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Even if your business revolves around a single product - to whom do you intend to sell it? How far afield do you intend to find your market? From what kind of facility do you intend to produce whatever it is that you produce? What is the impact you expect to have on your community? On your industry?
Companies that flounder often do so because the vision has not been clearly defined. Their daily work becomes transactional and immediate. They respond to the moment, working IN the business instead of working ON the business. And conflict abounds because there are no bigger reasons to delay gratification (like excess profit taking), or to make the difficult decisions that will bring long-term benefit.
The next problem that occurs is when the company leadership beyond the founder/CEO is not in sync with the vision. They can't, of course, be in sync when there isn't one, but here's how the out-of-sync leadership team happens when the CEO already has established a vision:
- The CEO doesn't share his or her vision clearly enough that the leadership team can understand it, much less implement it.
- Individuals are hired for their skills without considering their values and attitudes. This means that they may engage in behavior that compromises the company's future. Or they may simply be dead weight, dragged along through extra energy expenditure on the part of the CEO.
- The CEO of an established company chooses not to include senior leadership in the updating of the vision. This is the CEO's prerogative, but if his or her goal is to have the leadership team implement the vision it's strategically beneficial to include key internal stakeholders in the plan updating process. Obtain their input and thereby their buy-in from the beginning.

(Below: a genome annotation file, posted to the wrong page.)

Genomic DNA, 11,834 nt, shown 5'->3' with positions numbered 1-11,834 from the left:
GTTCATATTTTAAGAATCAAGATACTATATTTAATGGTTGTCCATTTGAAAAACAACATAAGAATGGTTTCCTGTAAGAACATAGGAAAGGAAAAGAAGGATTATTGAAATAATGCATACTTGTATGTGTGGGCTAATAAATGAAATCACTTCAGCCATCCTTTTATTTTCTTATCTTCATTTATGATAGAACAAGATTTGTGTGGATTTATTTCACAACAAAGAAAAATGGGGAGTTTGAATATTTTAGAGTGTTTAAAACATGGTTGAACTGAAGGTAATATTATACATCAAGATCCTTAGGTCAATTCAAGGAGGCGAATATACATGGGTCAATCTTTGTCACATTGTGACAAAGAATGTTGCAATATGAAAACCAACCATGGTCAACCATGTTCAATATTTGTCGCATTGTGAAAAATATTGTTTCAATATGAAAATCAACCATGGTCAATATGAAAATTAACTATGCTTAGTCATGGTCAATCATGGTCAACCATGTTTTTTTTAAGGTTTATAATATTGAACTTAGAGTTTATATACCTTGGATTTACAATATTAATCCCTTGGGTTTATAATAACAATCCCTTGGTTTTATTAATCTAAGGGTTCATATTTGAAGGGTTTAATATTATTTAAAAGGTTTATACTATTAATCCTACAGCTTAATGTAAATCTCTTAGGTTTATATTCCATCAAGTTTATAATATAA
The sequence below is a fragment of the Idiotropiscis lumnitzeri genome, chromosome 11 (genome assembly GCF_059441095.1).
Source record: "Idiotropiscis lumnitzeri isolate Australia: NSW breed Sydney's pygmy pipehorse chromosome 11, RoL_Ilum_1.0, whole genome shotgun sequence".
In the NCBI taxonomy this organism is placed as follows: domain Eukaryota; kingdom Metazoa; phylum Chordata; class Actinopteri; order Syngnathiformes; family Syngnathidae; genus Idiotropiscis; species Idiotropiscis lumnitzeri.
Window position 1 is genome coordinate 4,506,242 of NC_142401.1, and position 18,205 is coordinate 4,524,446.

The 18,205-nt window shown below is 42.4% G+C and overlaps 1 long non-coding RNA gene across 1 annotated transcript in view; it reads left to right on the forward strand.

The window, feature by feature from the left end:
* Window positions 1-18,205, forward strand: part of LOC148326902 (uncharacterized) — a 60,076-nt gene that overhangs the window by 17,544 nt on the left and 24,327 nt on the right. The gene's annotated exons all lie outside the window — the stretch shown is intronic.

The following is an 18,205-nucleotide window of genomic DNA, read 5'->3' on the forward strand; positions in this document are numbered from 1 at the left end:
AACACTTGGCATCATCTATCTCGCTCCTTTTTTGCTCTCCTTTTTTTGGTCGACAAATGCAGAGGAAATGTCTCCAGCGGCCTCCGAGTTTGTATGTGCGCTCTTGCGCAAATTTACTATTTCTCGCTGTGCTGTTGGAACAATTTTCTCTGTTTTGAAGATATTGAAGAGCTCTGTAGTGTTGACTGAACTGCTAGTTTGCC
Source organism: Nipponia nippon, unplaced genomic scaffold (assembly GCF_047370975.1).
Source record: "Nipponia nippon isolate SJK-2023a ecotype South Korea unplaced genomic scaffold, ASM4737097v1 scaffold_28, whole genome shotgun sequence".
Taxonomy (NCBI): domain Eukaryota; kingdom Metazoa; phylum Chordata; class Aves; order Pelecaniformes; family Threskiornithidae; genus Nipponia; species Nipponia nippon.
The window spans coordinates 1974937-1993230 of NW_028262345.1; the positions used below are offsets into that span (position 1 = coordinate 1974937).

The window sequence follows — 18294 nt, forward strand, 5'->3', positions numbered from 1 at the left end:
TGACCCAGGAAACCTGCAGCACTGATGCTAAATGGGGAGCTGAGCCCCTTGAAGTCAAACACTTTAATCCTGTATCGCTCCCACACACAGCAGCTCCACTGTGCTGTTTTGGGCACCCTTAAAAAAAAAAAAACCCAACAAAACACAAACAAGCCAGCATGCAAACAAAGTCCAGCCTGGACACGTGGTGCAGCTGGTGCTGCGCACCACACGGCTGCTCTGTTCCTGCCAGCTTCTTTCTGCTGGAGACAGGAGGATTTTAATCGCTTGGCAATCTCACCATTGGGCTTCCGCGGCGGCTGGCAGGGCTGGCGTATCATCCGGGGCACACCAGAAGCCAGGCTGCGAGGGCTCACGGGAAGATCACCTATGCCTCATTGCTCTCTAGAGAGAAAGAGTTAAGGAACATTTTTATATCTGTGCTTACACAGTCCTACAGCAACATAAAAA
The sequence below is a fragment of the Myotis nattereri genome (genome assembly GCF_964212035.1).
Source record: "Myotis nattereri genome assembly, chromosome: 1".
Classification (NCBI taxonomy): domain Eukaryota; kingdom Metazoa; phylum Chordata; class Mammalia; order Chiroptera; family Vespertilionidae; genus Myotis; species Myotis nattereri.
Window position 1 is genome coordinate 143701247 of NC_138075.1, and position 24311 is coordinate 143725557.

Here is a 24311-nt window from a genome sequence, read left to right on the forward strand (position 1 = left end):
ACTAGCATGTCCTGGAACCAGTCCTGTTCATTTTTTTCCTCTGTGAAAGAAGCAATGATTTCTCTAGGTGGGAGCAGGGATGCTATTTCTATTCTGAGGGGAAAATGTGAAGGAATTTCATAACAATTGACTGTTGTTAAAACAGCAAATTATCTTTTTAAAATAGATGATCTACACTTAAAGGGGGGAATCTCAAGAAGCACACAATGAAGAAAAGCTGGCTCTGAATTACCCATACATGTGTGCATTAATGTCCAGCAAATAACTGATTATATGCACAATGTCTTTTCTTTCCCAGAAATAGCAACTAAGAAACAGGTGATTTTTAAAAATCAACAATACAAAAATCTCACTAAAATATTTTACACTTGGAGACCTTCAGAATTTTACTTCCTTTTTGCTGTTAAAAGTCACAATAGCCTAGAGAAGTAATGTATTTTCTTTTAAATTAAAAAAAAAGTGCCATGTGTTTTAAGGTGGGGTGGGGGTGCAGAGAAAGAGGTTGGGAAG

- The CEO neglects to reel in leadership behavior that is out of alignment with the vision. The CEO should discuss misalignment issues promptly, directly and specifically with the offending party, If there is not improvement, progress through the standard disciplinary procedures. The CEO creates a cultural problem if and when he or she does not nip this behavior in the bud. The problem will not go away. It will grow.
The individual who chooses to start a business might have no idea how big it will grow. Countless behemoth businesses started in a garage, or as a box of files under a bed, or with a truck and a toolbox. The CEO of a growing business might feel tempted to avoid planning or to keep it under his vest because of discomfort with his changing role as the business grows. The skills needed for running a one-truck HVAC business are quite different from the ones needed to run a company with a fleet of 20 trucks and 35 employees. And unless the CEO owns a crystal ball (and knows how to use it) the future can be extremely difficult to project.
Who, though, is going to set the course if no destination is defined? Ultimately the buck stops in the corner office, whether that corner is in a deluxe office suite or a work station in the back of a retail facility. It's your vision, biz owner. So let's get busy.